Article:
An Oldham Athletic side with Alan Maybury in the dugout once again struggled their way to a 2-1 defeat against Port Vale on Saturday and now sit 22nd in League Two.
It was the hosts' fifth league defeat this season, coming after a draw against Carlisle United and a win over Bolton Wanderers. They now travel to basement club Southend on Tuesday in what could be a crucial game for the Latics.
Here are five things we learned about Oldham Athletic from Saturday's game:
Latics too easily dispossessed
When Oldham had the ball in the game, they struggled to hold onto it when pressed (despite finishing with the majority of the possession), and this handed opportunities to the Valiants.
They were dispossessed more times than their opponents while also seeing vastly more turnovers. This resulted in the Latics losing possession 30 times throughout the game compared to Port Vale's 18.
Trying to defend when the opposition are running at them is not Oldham's strong point and Vale should have already had the lead by the time Nathan Smith netted their opener in the twelfth minute of the game.
However, this also impacted their attempts going forwards. Shortly before receiving a yellow card in the 37th minute, Danny Rowe found himself with space in front of goal as a Port Vale defender slipped. In what should have been a prime goalscoring opportunity, he took too many touches and was caught out, leading to the opportunity being nullified.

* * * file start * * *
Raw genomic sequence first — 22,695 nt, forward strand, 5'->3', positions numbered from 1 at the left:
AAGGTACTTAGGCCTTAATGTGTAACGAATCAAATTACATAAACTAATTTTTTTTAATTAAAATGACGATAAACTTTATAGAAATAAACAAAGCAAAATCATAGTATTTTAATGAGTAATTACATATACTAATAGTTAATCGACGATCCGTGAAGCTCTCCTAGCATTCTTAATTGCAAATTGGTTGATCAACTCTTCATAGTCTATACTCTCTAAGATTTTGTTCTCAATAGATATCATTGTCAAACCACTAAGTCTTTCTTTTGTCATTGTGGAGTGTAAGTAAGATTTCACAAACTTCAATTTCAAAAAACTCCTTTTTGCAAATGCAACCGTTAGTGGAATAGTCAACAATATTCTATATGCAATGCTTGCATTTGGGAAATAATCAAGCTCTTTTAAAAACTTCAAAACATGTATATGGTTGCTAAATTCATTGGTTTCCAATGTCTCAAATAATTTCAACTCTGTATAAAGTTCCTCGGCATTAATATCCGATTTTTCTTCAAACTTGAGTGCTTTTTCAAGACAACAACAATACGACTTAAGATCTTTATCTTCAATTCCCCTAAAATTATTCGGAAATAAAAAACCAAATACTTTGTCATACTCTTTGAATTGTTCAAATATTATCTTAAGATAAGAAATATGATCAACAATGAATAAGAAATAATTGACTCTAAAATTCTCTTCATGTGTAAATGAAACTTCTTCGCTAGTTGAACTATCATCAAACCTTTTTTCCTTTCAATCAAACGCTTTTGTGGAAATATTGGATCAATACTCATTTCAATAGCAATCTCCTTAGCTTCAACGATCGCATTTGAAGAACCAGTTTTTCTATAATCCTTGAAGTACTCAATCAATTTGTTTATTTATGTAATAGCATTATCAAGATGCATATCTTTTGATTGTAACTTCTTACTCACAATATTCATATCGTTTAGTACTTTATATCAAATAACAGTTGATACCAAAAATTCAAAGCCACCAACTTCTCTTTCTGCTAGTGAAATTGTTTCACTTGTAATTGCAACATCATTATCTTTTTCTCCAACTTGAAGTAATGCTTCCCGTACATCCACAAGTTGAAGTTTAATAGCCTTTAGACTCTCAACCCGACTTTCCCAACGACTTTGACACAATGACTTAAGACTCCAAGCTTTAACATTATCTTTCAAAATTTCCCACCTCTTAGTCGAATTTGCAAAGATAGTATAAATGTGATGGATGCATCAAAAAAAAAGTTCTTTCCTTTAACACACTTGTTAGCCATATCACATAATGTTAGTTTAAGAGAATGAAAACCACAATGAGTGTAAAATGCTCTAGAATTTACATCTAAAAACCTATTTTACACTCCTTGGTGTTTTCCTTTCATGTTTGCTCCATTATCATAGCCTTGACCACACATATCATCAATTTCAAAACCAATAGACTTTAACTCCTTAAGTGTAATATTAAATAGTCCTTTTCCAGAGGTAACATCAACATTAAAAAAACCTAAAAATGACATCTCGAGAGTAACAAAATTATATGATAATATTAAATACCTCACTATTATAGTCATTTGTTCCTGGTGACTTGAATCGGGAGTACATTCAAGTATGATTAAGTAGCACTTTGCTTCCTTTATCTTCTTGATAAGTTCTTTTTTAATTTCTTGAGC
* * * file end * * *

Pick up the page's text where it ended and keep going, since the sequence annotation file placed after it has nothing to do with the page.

Oldham too compact
In his post-match press conference, Alan Maybury noted that his side were far too open in the first half of the match: "We spoke before the game about being narrow and compact but we were just far too open in that early period and that's probably where the game's lost."
Oldham were consistently open on the wings throughout the game, and Port Vale's heat map shows just how well John Askey's side took advantage of those vulnerabilities, using the width to create their chances.
David Worral and David Amoo did exactly this throughout the game and caused the Latics problems, finding their way in behind the home side’s defence before playing balls inside.
In fact, it was probably a let-off for the hosts that Vale were only as clinical as they were, with only five of their sixteen shots hitting the target and their goals coming from a set-piece and a brilliant individual run.
Rowe struggling to reach the box
Oldham striker Danny Rowe built a reputation for himself as one of, if not the best non-league goalscorer during his time with AFC Fylde, but he struggled to find chances inside of the box in Saturday's game.
In fact, a mere four of his 56 touches of the ball during the game were in the opposition box, with the majority coming in the middle third of the pitch.
According to WhoScored, Rowe was not able to register a shot throughout the game, a statistic which needs to be improved if he is to be used as the primary goalscoring outlet.